You don't need a 50% LTV for the Green Mortgage deal. They will do it for any amount, although they have different rates for 80-90% LTV, 50-79% LTV, and <50% LTV (I believe each bracket has an interest rate difference of 0.05% APR).



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  • Registered Users Posts: 2,546 ✭✭✭ C14N


    How much would you look at spending on breaking the heating zones up? I'm hoping to move into a new place before Christmas. It's already a B3 so it's not bad, but some things like that would be nice to do to save money in the long run if they didn't cost too much.



  • Registered Users Posts: 3,155 ✭✭✭ cruizer101


    It would depend on the current pipework, it may be a case of just adding an automated valve into existing pipework or it may require bigger changes to the pipework.

    I'm doing a bit of a heating upgrade atm and am going with TRV's on all rad which I can then put smart controllers on and will allow me to have lots of control, to me seems far better option to have that granularity than blanket upstairs/downstairs zoning.

    Also to be honest I'm not sure how much saving there is in zoning heating, if you are only heating downstairs a fair bit of heat is going to leak upstairs anyway. I'd be curious to hear the actual savings that can be made by heating/not heating various rooms within the envelope of the house.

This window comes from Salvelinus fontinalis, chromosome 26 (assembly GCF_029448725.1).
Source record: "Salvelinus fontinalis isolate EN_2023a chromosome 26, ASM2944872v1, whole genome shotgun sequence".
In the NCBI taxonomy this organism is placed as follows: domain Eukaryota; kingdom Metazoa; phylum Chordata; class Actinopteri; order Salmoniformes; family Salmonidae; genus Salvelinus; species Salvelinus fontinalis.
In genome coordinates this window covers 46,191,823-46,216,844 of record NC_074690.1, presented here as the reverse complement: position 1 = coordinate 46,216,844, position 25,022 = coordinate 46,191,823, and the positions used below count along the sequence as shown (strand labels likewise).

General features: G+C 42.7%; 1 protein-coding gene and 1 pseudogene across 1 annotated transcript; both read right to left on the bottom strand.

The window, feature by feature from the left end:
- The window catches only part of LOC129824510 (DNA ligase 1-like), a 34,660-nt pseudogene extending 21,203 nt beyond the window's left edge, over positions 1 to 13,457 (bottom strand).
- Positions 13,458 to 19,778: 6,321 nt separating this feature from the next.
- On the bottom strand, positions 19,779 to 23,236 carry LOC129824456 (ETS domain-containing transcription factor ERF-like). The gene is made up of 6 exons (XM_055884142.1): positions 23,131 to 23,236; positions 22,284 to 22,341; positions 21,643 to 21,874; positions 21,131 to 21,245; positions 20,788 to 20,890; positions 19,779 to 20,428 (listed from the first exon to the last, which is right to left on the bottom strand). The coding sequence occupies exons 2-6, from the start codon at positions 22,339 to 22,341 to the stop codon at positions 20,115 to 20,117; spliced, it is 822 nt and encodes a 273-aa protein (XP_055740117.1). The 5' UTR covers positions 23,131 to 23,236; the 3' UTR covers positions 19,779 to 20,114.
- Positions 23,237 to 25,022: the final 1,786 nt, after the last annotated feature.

• Registered Users Posts: 2,546 ✭✭✭ C14N


    Interesting. How much does that work out to per radiator? And is it easy to install yourself or does it require a plumber to do?



  • Registered Users Posts: 3,155 ✭✭✭ cruizer101


    A TRV valve can be got for 15 quid, I got some chrome fancier looking ones for a bit more https://www.theradiatorshop.ie/radiator-valves-accessories/409-classic-thermostatic-radiator-valve-ireland.html

    Then the smart trv unit is I think 50-70 and need to connect it to a hub.

    So to do a whole house with it your 500-1000 probably. I'm not sure I'll bother do smart for them all tbh but considering it.

    Can you do the work yourself? Maybe. It is easy enough if you are handy and can be done without draining the heating system, though it is easier if you do, and will need some extra hands. Plenty of guides on youtube. When you get into new place post up a query on plumbing forum and should get good advice, though it is a much quieter place since the boardspocalypse.



  • Registered Users Posts: 2,047 ✭✭✭ fjon


    You're right, I just checked it and there's only .05% different between the rates (5 year fixed). The 50%-80% band is 2.15% for 5 years which is still an excellent deal